Author Tags: Chinese, Fiction, Poetry
Larissa Lai was born in La Jolla, California in 1967, grew up in Newfoundland and finished high school in Vancouver. She does not speak Chinese. She assisted in curating the film, video and photography exhibit Yellow Peril: Reconsidered and was a coordinator for SAW Video Co-op, an artist-run video production centre in Ottawa. She has also been a member of the Asian Canadian Writers' Workshop in Vancouver prior to moving to Calgary. In 1995 she received an Astraea Foundation Emerging Writers Award. She has travelled to southern China in search of her roots, once with her aunt Yuen-Fong Woon, a professor of Asian Studies at the University of Victoria, and once with her close writing friend Rita Wong.
Her first novel When Fox is a Thousand (Press Gang, 1995; Arsenal Pulp, 2004) was shortlisted for the Chapters/Books In Canada First Novel Award. It evokes popular Chinese films on the supernatural and traditional folktales with a twinned tale of two murders. After a maidservant is found dead under a tree in the ninth century, a young Taoist nun is executed for murder. An Asian woman is also found dead under a tree in Stanley, possibly the victim of racist violence or an unfortunate love affair. A fox appears, with the folklorist power to change into women in order to seduce, manipulate and teach lessons of morality. This fox meets the central contemporary character, Artemis Wong.
Lai's second novel Salt Fish Girl (Thomas Allen, 2003) also rebounds from China. It introduces a shapeshifter and traditional snake goddess named Nu Wa, who moves agelessly through time from 19th century China to the Pacific Northwest in the walled, corporated-controlled nation-state of Serendipity, circa 2044, where a haunted, young girl named Miranda, conceived among durian, is tracing her mother's cabaret career. Reeking of durian, a large and stinky ('pepper-pissy') Southeast Asian fruit, Miranda shows symptons of the 'dreaming disease' and becomes involved with the salt fish smelling Evie Xin. Exiled to the outlying Unregulated Zone, her parents open a corner store where they sell durian. She told Rebecca Wigod of the Vancouver Sun, "Sometimes you just write the stuff and you're, like, 'I have no idea where this is coming from. This is what's comin' out. Let's just go with it.'"
In 2009, Lai released her first full-length solo poetry book entitled Automaton Biographies (Arsenal, 2009).
Her collaboration with Rita Wong, sybil unrest (New Star 2013), was originally published in 2008 by LineBooks. Sonnet L’Abbe described it as “A witty, often trenchantly funny repartee on maintaining a resistant spirit in an environment of aggressive globalized consumerism” in her review for Canadian Literature. $18 9781554200696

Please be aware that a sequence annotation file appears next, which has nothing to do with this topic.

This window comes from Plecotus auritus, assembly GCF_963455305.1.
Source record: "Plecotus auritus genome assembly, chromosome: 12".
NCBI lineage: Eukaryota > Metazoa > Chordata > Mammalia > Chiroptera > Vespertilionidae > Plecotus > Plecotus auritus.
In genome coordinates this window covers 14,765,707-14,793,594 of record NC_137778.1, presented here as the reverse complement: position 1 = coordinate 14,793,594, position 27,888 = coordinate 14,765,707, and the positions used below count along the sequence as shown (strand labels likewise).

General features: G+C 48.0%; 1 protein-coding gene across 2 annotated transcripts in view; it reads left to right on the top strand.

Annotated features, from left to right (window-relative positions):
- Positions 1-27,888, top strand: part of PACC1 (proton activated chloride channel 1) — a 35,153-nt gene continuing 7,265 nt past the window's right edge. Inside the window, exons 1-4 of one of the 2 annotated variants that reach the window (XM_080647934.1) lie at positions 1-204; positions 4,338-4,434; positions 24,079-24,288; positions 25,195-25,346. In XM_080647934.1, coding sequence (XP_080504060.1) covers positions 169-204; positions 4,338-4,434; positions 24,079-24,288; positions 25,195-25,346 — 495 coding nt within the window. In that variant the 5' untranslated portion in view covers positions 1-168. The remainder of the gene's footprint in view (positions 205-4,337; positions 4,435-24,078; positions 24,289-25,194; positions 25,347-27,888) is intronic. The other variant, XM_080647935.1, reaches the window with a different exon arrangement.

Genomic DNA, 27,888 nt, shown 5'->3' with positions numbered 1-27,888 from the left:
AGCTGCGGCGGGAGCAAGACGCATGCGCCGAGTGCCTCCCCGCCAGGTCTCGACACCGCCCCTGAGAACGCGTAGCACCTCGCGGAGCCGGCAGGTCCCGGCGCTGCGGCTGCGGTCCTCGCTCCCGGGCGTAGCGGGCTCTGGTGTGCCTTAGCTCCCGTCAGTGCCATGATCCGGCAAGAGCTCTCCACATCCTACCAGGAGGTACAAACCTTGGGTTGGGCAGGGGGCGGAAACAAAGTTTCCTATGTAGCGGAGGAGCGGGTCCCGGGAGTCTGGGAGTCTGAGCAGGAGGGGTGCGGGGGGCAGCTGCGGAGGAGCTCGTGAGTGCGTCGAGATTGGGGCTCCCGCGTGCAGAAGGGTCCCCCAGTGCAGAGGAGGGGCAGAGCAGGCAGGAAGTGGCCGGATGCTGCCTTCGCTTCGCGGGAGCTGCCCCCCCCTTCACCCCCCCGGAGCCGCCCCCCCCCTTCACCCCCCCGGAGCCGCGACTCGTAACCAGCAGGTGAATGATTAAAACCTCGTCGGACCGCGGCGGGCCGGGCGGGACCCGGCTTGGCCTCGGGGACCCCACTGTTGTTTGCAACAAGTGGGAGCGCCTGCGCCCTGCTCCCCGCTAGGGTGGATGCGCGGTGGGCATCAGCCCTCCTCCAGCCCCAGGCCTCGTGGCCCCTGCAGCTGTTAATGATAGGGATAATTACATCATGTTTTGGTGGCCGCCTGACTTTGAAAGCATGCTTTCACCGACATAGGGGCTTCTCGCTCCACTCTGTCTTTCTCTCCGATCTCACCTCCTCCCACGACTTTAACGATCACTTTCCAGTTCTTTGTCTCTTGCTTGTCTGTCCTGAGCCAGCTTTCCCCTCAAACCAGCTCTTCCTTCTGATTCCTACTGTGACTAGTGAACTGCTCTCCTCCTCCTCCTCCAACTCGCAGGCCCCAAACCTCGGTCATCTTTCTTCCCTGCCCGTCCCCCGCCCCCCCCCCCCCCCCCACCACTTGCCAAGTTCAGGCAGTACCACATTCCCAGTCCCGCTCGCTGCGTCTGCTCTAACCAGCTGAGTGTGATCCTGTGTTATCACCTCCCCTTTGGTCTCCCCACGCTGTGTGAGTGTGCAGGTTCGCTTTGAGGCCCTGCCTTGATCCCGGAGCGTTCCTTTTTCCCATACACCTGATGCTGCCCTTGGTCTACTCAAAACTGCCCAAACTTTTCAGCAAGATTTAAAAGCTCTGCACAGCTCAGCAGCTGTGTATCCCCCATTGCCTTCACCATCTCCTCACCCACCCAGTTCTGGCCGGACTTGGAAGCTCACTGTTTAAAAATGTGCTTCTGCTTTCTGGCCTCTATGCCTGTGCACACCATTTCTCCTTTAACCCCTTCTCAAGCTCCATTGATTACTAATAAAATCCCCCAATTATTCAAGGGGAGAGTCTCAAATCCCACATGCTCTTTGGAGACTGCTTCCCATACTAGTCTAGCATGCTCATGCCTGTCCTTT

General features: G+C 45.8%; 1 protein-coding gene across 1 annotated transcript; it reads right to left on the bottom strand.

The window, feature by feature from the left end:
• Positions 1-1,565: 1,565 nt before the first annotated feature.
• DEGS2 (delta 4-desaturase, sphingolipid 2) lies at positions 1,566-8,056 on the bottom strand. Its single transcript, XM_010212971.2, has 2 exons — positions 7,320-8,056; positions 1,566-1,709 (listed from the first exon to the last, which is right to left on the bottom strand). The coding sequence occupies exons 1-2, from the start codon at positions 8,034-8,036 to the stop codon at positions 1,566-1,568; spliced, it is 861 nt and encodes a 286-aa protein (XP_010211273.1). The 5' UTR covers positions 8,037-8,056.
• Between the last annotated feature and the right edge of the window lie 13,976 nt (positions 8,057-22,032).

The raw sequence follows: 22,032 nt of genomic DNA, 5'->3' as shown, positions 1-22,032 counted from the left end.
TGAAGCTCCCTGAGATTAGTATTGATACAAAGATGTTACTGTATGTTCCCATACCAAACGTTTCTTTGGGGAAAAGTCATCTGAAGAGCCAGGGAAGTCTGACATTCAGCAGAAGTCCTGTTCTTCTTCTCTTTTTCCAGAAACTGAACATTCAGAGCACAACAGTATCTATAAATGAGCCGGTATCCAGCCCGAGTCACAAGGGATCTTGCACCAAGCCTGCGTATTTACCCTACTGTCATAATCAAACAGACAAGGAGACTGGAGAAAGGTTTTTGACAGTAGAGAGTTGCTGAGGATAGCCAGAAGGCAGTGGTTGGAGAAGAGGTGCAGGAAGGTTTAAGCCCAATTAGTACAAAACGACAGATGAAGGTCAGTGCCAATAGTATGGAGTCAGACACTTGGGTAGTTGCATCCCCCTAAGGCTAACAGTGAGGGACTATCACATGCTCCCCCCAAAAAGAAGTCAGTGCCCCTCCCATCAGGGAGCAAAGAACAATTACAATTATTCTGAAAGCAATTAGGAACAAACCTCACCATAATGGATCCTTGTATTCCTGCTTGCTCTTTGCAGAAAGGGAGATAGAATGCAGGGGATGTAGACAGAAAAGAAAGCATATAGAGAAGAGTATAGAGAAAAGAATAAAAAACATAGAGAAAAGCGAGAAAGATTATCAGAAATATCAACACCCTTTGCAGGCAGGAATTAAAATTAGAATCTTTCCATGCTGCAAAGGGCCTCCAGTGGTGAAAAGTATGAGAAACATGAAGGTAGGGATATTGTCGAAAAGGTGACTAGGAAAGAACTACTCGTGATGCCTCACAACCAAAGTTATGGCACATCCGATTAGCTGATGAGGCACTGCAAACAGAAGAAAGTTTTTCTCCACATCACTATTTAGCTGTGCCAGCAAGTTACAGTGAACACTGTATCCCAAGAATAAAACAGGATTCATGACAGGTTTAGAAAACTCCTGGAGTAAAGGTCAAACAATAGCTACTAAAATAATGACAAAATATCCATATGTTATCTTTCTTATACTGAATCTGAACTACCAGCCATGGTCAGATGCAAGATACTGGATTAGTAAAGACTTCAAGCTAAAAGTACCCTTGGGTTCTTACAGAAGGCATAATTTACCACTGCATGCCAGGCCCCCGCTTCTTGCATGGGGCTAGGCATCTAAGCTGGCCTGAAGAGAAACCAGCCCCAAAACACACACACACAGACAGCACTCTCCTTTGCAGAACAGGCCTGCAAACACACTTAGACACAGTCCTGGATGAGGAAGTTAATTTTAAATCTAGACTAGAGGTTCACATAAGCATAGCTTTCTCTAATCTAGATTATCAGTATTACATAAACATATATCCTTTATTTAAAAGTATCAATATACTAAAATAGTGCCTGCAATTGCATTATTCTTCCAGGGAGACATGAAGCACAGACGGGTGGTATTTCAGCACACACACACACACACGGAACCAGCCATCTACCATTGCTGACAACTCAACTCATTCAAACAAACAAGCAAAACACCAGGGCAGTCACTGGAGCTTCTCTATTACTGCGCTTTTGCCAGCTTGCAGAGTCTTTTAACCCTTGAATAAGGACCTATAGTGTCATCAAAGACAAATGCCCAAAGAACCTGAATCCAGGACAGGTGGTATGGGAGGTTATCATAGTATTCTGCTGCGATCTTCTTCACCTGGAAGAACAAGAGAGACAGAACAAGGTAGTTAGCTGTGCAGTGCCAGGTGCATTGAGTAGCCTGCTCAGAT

[Alan Twigg / BCBW 2013] "Chinese" "Fiction"
The Salt Fish Girl (Thomas Allen $23.95)
Jump from nineteenth-century China to 2044 Serendipity, a walled city in the Pacific North-West, with a narrator who is at times fish, snake, girl and woman. Past and future are linked by myth… and smell. “At first she couldn’t place it, and it struck her as unpleasant, like the reek of cat pee tinged with the smell of hot peppers that have not been dried and are on the verge of going off… the smell of something forbidden smuggled on board in a battered suitcase, and mingled with the smell of unwashed underwear.” 0-88762-111-2
[Spring 2003 BCBW]
Nominated for Automaton Biographies
BC Book Prizes (2010)
from BC Book Prizes catalogue
With an ear to the white noise of advertising, pop music, CNN, biotechnology, the Norton Anthology of English Literature, cereal packaging and MuchMusic, Larissa Lai explores the problem of what it means to exist on the boundaries of the human. The books consists of four long poems: “Rachel,” a meditation in the voice of the cyborg figure Rachel from Ridley Scott’s film Blade Runner and its source material, Philip K. Dick’s Do Androids Dream of Electric Sheep? ; “nascent fashion,” which addresses contemporary war and its excesses; “Ham,” which circulates around the chimpanzee sent up into space as part of the Mercury Redstone missions by NASA and later donated to the Coulston Foundation for biomedical research; and “auto matter,” a kind of unfolding autobiography told in poems. Larissa Lai, an Assistant Professor in Canadian Literature at the University of British Columbia, is the author of Salt Fish Girl and When Fox is A Thousand.
Publisher's Promo (2012)
Originally published by LINEBooks in 2008, sybil unrest by Larissa Lai and Rita Wong draws out the interconnections between feminism, environmentalism, and personal–political responsibility, highlighting and questioning notions of "human" and "female" evident in contemporary North American culture. It does so by referencing "Popular cultural icons, political figures, business slogans, transnational corporations, and other presences in our media–saturated world [which] populate the lines," in the words of a reviewer from Asian–Am–Lit–Fans online journal .
Yet sybil unrest is more than a glorious odyssey through contemporary culture. Reviewer Sophie Mayer, writing on her blog on Chroma, compares sybil unrest to works by Anne Carson and Mary Shelley. And Lauren Fournier, writing in the Fall 2011 issue of West Coast Line, draws attention to the way sybil unrest unlike the traditional avant–garde poetics, focused only on the cultural and aesthetic, expands outward into the cultural and political social worlds.
This book marks its space in 21st century poetics in indelible ink. The focus away from an "I" and onto an interactive and malleable subjective takes this foray into the avant–garde and makes it into "a critique of 'human' as a species", as Sonnet L'Abbe remarks in the Autumn 2011 issue of Canadian Literature. sybil unrest is clever, filled with delirious wordplay, deprecation and a subtle humour that will catch you unawares and make you laugh out loud.